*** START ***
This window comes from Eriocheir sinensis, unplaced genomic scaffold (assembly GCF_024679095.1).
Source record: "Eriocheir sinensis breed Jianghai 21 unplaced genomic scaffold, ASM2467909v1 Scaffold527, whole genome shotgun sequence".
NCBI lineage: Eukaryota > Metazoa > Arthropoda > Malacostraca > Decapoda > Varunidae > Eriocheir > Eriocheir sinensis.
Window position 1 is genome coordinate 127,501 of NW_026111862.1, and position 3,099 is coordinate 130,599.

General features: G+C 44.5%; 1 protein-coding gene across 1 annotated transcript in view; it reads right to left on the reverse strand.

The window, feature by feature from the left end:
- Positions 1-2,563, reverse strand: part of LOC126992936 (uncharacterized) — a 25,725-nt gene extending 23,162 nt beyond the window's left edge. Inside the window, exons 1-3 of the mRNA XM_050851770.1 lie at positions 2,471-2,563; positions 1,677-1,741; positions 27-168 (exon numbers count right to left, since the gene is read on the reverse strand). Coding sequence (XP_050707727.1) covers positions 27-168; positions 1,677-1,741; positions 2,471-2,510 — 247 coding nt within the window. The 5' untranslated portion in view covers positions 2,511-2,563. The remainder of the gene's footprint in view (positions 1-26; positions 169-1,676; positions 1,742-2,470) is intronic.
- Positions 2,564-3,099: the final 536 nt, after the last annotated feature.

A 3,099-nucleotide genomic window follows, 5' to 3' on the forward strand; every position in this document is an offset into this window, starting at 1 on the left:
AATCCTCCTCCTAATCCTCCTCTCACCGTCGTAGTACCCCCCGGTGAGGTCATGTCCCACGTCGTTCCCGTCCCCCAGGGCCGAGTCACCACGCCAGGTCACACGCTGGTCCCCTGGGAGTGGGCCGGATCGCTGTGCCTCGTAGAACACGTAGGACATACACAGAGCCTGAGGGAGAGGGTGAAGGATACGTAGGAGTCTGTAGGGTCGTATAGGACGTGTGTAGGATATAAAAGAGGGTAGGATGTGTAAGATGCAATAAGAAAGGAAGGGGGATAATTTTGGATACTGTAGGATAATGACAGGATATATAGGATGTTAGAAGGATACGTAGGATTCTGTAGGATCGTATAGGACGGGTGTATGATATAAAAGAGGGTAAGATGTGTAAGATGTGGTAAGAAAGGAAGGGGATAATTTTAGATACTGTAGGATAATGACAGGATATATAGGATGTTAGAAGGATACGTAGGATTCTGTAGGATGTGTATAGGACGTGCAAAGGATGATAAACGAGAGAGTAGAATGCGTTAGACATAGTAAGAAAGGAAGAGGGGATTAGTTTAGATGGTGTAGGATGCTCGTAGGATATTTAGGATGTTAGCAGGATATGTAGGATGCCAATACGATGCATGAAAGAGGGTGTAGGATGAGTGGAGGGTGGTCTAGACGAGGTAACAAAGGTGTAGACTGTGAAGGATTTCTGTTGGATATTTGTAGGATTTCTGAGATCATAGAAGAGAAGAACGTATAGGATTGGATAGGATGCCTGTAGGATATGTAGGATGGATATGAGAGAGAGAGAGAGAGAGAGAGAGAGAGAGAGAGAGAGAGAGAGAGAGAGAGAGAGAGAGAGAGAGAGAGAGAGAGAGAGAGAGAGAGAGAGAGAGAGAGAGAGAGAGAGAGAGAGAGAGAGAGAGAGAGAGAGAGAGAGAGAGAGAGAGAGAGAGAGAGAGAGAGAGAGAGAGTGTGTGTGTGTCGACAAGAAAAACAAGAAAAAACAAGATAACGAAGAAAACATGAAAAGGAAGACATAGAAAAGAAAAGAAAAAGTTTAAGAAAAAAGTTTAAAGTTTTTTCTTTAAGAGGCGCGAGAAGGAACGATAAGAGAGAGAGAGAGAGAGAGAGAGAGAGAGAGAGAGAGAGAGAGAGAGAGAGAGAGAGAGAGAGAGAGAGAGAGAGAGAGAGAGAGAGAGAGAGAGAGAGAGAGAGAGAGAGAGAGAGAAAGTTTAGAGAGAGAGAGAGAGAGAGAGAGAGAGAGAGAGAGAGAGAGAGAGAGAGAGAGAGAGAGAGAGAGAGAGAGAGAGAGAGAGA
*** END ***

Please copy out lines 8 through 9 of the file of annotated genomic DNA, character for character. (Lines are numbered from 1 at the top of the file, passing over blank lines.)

- Positions 2,564-3,099: the final 536 nt, after the last annotated feature.

A 3,099-nucleotide genomic window follows, 5' to 3' on the forward strand; every position in this document is an offset into this window, starting at 1 on the left: